Død snø

Synopsis: Get ready for the film that shocked Sundance, rocked Europe and knocked American horror fans out of their seats: When a group of medical students take a sex-and-booze-fueled ski vacation to a remote cabin in the Norwegian Alps, they uncover a dark secret from WWII that resurrects a battalion of uncontrollable, unstoppable and extremely undead Nazis. What follows is a blitzkrieg of bloodshed, body parts and action-packed zombie carnage that The New York Observer hails as “relentless thrills, unimaginable horrors and a shock ending guaranteed to make you scream out loud!” Writer/director Tommy Wirkola spares no amount of flesh-chomping, intestine-ripping, and chainsaw-slicing to deliver perhaps the finest Nazi Zombie movie of our time and one of the most ferocious, outrageous and over-the-top horror hits of the year!

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Død snø 7.5

Zombie Nazis. With regards to a horror movie, those two words together should spell schlocky fun. At least, that’s what I was expecting from the moment that I discovered its existence.

Never did I expect the film to be such a great production, with good actors, solid direction and so forth. It’s a damn shame that it left me completely indifferent. sad

I can’t quite put my finger on the exact reason why, but I watched this movie with a sense of detachment that is very rare. I realized that something was up approximately 20 minutes into the film, but I assumed it was simply due to the slow set-up of the film.

Sadly, I never really recovered. Or, rather (instead of instilling blame on the first bits of the film), I should say that my enthusiasm never rose. From one spooky sequence to the next, I never warmed up to ‘Dead Snow’, remaining unmoved by what was happening onscreen.

A part of me suspects that the problem was a lack of identification with any of the characters. While the acting was decent for the genre, the characters themselves didn’t reel me in; I found each one of them blander than snow, was disinterested in what they were doing and, thus, couldn’t care less about their respective fates.

The big question, of course, is whether or not I started the film already immune to these artificial cinematic attachments. Perhaps even the most emotional silver screen masterpiece would have left the stone in my chest completely cold. I highly doubt it, but it’s definitely something to consider. cool

From my detached perspective, I watched the film with a different set of eyes; I paid attention to the details a bit more than usual and was left veritably incredulous.

For starters, there are the zombies. This particular breed of zombies are more human than undead. In fact, the only real difference between a human being and these zombies is that they looked somewhat unwell, they growl like lions and were superhumanly fast and strong. Beyond that, they probably eat, crap and sleep like human beings do. confused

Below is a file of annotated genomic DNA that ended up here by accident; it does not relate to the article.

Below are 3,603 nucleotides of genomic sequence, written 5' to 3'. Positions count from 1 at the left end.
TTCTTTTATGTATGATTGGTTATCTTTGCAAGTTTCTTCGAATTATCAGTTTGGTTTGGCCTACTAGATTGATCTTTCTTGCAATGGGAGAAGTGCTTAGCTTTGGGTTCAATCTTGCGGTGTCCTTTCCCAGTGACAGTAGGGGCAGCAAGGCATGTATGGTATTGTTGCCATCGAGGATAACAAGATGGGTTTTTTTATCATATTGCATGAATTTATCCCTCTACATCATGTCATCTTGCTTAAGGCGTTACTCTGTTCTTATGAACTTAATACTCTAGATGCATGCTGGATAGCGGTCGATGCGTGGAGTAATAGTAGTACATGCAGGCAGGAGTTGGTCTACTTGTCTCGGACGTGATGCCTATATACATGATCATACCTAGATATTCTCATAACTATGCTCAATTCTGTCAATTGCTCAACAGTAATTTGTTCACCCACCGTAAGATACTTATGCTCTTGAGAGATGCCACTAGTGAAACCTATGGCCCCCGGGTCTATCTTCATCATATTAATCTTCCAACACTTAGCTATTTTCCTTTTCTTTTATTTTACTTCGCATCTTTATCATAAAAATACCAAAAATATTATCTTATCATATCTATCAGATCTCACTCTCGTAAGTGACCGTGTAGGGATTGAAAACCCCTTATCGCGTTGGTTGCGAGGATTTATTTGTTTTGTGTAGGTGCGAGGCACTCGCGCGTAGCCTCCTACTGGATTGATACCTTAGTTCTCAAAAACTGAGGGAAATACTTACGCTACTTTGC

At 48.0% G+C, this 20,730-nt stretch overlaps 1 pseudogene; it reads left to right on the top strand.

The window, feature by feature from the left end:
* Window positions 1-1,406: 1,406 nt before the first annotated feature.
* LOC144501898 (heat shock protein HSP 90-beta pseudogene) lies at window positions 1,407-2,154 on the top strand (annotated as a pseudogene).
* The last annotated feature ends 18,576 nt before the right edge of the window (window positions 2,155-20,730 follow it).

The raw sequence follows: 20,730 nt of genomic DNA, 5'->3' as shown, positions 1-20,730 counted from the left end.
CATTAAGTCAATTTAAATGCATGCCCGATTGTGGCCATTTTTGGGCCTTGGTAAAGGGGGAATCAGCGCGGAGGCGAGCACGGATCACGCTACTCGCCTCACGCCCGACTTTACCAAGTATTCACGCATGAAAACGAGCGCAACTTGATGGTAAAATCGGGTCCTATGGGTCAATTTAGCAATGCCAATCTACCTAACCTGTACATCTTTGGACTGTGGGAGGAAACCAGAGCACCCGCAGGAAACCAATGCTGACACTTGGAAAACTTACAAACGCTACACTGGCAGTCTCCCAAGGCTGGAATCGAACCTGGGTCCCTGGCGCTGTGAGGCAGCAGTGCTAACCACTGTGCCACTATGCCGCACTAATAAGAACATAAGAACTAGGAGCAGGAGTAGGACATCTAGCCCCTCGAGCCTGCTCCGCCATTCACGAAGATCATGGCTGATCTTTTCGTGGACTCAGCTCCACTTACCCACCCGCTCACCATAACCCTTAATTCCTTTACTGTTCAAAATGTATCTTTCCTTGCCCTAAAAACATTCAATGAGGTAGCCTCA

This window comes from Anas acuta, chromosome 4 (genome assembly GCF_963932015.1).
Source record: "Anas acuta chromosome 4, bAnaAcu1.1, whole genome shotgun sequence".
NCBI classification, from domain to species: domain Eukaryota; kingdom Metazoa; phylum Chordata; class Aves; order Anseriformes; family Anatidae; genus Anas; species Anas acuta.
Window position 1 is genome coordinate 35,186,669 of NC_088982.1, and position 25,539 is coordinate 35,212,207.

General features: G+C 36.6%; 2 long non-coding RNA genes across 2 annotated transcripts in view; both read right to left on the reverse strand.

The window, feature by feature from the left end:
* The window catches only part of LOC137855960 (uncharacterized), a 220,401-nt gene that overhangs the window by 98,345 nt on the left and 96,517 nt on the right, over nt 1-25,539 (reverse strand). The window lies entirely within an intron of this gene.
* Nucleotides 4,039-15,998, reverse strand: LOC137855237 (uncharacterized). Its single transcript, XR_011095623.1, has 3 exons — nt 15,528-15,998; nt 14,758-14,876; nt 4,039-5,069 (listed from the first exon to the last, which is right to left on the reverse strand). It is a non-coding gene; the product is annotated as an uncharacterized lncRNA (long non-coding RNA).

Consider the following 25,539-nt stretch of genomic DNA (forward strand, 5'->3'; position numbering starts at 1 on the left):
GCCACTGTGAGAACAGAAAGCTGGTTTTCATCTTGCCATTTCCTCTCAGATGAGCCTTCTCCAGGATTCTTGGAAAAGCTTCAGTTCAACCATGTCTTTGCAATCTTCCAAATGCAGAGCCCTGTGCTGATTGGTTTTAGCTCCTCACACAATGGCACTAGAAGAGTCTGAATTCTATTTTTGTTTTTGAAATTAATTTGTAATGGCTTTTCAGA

Case-in-point, despite being 70-years old, these undead creatures (who pop up out of nowhere with no explanation as to what they’ve been up to for all these years!), actually bleed, appear to feel pain, get exhausted while running (you can’t see their breath, thankfully – but you magically can’t see it on human beings either! confused), and move like regular people. Basically, they were more akin to the killers in slasher films than to the prototypical zombie.

Except that there were SO many of them! There were countless dozens of these superhuman killing machines! So how could this handful of kids possibly survive as long as they did (no big surprise: they don’t all make it wink) with such a large number of psychotic mass-murderers on their tail? Heck, in a regular horror movie, you only need one of these guys to kill all the kids… confused

Speaking of which, some of the kids are pretty darned resilient! A couple of them (guys, of course! confused) suffer these massive wounds and carry on as though nothing happened. One guy even stitches a neck wound closed by himself (with a fishing hook, no less!), and another amputates his own arm and runs through snow despite suffering from a serious groin wound. shock

Jiminy cricket! I know some people who can barely get out of bed when they have a sniffle!

By the end, it pretty much turns to a total farce, with countless dozens of zombie Nazis in full attack mode. And yet these medical students find ways to defeat large numbers of them – without combat training or any long-range weapons (it was all mano-a-zombio). confused

On the positive side of things, the film has a nice visual style, decent audio (although the volume was inconsistent and got WAY too loud sometimes. As well, the surround activity was limited to the scary bits – great occasions were front-heavy because they weren’t scary confused). The action was well-executed, the moments of “terror” were well-done and the pacing was very good. smile

Like I mentioned before, it’s a quality production – hence the rating I gave it. In my mind, the issue is the script, as it has no juicy dialogue, is weak on characterisation and the story is basically a shell that’s reminiscent of slasher films I’ve seen countless times before. It’s hardly novel.

In fact, the title alone should have given me a clue of how creative this film is. I mean, really: ‘Dead Snow’. Aside from sounding cool, what exactly is ‘Dead Snow’? What does that mean, really? I’d agree that it’s better than ‘Nazi Zombies Slaughter Teens in Midwinter’, but it still doesn’t mean anything. ‘Evil Dead’ has meaning. ‘Night of the Living Dead’ suggests something. ‘Dead Snow’, though? Absolute zero. confused

And yet, despite the fact that I think that it’s “dumb fun” but with an accent on “dumb” and without much of the fun I expected to have, I can’t bring myself to knock it too much. I think that ‘Dead Snow’ is actually quite alright, even if it left me cold. smile

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